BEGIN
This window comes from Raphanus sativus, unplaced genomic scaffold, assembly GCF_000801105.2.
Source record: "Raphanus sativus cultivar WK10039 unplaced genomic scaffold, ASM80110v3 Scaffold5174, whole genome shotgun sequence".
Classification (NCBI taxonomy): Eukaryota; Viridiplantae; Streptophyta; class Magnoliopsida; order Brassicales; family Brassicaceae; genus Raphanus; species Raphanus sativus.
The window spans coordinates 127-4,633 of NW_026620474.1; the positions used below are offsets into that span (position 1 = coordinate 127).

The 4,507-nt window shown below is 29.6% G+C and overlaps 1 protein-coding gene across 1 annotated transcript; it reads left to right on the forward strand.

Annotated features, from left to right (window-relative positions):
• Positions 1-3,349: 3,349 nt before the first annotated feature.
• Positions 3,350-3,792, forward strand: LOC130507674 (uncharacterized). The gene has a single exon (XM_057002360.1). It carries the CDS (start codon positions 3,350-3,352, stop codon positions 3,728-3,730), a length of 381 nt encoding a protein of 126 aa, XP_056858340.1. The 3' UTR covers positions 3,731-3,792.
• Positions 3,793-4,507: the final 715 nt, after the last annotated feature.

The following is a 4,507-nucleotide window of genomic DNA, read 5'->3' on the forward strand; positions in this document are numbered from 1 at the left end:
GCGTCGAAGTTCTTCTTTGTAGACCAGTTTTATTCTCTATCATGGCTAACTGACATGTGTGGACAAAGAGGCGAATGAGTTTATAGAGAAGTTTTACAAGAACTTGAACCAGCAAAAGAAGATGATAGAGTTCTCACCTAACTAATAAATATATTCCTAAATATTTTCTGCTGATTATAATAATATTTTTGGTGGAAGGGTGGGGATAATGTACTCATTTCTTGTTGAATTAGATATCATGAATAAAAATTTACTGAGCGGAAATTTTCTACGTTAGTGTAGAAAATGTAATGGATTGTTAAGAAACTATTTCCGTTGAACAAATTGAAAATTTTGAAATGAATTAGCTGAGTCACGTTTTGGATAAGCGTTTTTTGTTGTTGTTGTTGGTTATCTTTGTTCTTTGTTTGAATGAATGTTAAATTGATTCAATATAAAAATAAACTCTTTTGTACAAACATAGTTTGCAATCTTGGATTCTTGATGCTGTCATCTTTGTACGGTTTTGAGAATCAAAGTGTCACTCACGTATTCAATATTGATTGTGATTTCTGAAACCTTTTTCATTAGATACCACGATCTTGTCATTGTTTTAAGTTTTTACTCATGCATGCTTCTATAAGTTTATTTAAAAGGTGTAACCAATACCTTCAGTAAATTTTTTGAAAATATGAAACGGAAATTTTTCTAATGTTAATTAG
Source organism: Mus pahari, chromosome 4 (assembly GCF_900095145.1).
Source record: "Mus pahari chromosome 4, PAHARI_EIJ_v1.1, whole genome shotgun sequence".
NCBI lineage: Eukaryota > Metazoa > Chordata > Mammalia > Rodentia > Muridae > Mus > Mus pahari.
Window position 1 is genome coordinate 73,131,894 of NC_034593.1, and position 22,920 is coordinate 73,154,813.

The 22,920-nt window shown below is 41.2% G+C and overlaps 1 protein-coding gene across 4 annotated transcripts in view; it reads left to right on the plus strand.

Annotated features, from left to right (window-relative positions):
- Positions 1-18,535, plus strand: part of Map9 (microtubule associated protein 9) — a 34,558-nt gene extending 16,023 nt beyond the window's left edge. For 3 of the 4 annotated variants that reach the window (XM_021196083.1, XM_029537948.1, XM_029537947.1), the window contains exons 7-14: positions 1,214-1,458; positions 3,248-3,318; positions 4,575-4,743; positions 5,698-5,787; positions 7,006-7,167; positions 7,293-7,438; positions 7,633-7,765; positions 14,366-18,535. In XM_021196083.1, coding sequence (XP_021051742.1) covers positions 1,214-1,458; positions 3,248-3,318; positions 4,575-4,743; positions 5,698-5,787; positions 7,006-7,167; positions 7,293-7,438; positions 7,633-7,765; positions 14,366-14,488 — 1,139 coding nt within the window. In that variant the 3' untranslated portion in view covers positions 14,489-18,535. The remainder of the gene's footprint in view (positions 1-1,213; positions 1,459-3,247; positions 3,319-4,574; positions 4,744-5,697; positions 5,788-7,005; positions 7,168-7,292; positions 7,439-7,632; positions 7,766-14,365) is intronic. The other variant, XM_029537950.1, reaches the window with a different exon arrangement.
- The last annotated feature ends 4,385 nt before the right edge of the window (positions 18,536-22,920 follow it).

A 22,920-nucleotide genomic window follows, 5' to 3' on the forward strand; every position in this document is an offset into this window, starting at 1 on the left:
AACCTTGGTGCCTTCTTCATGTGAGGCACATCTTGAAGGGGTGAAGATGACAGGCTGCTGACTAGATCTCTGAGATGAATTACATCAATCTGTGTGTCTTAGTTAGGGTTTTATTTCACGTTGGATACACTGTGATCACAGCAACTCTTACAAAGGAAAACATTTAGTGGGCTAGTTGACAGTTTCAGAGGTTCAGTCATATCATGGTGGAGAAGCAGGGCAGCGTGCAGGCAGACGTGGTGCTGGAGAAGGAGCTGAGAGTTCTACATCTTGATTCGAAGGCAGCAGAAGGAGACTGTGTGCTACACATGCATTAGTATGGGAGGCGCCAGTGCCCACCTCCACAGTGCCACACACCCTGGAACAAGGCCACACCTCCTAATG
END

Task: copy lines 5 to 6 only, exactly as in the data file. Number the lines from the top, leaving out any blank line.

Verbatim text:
The 4,507-nt window shown below is 29.6% G+C and overlaps 1 protein-coding gene across 1 annotated transcript; it reads left to right on the forward strand.

Annotated features, from left to right (window-relative positions):